The human obsession with speed has led to many advancements over the centuries. Without that drive to go faster, we wouldn’t have many technological achievements—from cars to trains to airplanes, and probably even faster Internet service.
But speed isn’t universally a good thing. Like so much else in the world, it can bring benefits and also risks. Too much speed in motor vehicles, for example, has always been a problem, and it’s still one today. According to the latest national data on the causes of fatal car crashes, speed is the main cause in more than one in four motor vehicle deaths in the United States.
In 2017, the National Transportation Safety Board (NTSB) added up the numbers from the past decade and came to a disturbing but unsurprising conclusion: Between 2005 and 2014, speeding was a factor in 112,580 traffic fatalities, or 31 percent of the total.
That number is shockingly close to the 112,948 killed in crashes with alcohol involved. Those numbers don’t mean that 62 percent of fatal crashes can be pinned on those two causes (there’s some overlap), but they point to how big both problems are. A different analysis found that in 2016, drivers in speeding crashes were legally intoxicated at well over double the rate of drivers in other crashes.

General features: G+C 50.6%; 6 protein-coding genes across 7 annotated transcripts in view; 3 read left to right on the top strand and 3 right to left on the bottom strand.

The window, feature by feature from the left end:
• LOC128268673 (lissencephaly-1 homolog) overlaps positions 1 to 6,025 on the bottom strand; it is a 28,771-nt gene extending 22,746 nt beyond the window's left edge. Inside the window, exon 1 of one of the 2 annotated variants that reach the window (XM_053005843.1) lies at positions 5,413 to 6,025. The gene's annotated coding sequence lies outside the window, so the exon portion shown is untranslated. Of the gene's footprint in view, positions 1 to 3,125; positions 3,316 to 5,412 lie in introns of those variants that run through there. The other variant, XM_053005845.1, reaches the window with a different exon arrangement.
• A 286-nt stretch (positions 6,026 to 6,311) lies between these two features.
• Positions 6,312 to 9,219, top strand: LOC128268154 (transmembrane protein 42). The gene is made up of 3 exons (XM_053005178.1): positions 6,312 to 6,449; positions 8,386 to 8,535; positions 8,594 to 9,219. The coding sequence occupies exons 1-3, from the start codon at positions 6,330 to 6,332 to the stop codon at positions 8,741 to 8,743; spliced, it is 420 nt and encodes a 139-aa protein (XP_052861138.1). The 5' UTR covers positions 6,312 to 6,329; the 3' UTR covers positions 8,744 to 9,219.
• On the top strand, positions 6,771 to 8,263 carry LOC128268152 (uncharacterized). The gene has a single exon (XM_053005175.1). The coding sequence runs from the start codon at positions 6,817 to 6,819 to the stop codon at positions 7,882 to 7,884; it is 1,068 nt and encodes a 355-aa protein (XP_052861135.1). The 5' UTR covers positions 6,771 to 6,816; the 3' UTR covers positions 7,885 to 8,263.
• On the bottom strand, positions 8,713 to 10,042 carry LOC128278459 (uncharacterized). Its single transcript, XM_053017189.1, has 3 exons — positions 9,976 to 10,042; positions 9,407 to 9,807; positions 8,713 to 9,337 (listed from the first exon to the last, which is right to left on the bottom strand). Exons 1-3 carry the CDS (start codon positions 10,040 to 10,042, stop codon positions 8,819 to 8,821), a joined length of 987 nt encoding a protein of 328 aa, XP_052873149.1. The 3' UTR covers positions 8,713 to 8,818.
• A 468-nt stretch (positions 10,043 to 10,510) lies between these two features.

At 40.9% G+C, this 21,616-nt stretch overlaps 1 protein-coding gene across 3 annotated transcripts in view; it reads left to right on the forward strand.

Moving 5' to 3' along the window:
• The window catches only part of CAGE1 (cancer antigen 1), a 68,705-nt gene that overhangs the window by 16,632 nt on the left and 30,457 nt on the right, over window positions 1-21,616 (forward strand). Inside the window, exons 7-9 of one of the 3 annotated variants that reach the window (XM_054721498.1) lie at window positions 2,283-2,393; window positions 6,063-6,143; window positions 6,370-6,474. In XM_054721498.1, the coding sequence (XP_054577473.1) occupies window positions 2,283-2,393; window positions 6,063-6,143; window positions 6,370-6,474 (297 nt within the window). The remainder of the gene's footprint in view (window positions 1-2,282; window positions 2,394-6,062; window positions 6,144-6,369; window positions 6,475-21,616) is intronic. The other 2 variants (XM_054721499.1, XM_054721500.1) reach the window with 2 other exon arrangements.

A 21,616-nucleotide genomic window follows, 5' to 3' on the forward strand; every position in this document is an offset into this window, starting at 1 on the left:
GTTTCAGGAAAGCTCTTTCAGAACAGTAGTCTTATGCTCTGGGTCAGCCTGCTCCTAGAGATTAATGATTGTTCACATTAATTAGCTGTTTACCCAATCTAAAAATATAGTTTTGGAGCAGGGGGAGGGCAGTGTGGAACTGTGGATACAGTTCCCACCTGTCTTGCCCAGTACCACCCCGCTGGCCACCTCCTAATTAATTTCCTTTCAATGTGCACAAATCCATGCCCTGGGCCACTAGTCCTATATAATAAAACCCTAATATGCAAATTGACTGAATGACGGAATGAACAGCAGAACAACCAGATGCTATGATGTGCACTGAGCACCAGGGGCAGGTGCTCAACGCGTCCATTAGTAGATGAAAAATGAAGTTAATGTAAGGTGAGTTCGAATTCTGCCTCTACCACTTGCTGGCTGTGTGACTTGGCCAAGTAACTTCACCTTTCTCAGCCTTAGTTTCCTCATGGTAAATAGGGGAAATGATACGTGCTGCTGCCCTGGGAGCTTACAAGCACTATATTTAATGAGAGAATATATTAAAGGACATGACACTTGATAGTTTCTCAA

Those drivers were also perhaps less worried about their own safety and those of their passengers: Roughly four out of five drivers wore seat belts in non-speeding crashes, but speeding drivers were only belted in about half the time.
We’re always tempted to believe—or at least hope—that those around us behave better than the national average. In Washington State, that’s not true. In the most recent year with data, 29 percent of fatal crashes here were blamed on speed, against 27 percent nationally.
A recent crash in Spokane Valley—in which, fortunately, no one was killed or seriously injured—served as a reminder that this kind of thing can happen anywhere, at any time, and that anyone can be a victim. A routine traffic stop turned into a brief but dangerous high-speed chase that ended with the suspect’s vehicle crashing into the cars of three unsuspecting motorists at a busy intersection.
Car crashes come in all forms, and they have many causes. The one thing almost all of them have in common, whether running a red light, speeding, or driving under the influence, is that they happen because a driver makes a bad decision and puts others at risk.
When you or someone close to you has been hurt in a car accident, talk to the experienced team at Craig Swapp & Associates. Our attorneys understand what’s involved in a successful automobile accident claim, and we’ve helped many clients reach the resolution they deserve.
Give us a call today at 1-800-404-9000 or reach us online through the form below to schedule a free consultation to discuss your case. You can also launch the chat feature from any page of this website for more information.